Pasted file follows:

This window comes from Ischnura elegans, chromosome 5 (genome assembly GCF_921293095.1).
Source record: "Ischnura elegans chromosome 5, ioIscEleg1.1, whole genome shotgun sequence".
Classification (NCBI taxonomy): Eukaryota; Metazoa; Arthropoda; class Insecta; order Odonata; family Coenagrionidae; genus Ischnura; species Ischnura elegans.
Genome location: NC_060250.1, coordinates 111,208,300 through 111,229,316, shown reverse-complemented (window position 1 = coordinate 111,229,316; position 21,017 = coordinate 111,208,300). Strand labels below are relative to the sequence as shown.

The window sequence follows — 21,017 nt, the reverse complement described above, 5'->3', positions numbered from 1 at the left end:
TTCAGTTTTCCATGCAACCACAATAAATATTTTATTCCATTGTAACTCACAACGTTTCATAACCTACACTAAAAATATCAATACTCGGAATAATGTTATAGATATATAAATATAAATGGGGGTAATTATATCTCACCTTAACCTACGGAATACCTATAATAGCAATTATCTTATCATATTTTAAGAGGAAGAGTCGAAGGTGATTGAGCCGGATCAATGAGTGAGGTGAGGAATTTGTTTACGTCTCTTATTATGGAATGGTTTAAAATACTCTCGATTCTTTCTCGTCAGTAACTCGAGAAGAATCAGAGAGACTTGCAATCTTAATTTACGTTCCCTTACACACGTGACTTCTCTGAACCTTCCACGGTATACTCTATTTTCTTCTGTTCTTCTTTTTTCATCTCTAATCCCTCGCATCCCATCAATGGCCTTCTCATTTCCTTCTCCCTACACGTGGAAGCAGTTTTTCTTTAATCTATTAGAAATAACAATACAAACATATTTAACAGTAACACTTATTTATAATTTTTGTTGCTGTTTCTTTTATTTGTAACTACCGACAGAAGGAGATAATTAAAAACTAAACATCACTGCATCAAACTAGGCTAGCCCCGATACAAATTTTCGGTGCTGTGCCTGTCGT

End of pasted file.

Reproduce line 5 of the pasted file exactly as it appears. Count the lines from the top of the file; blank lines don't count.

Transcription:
The window sequence follows — 21,017 nt, the reverse complement described above, 5'->3', positions numbered from 1 at the left end: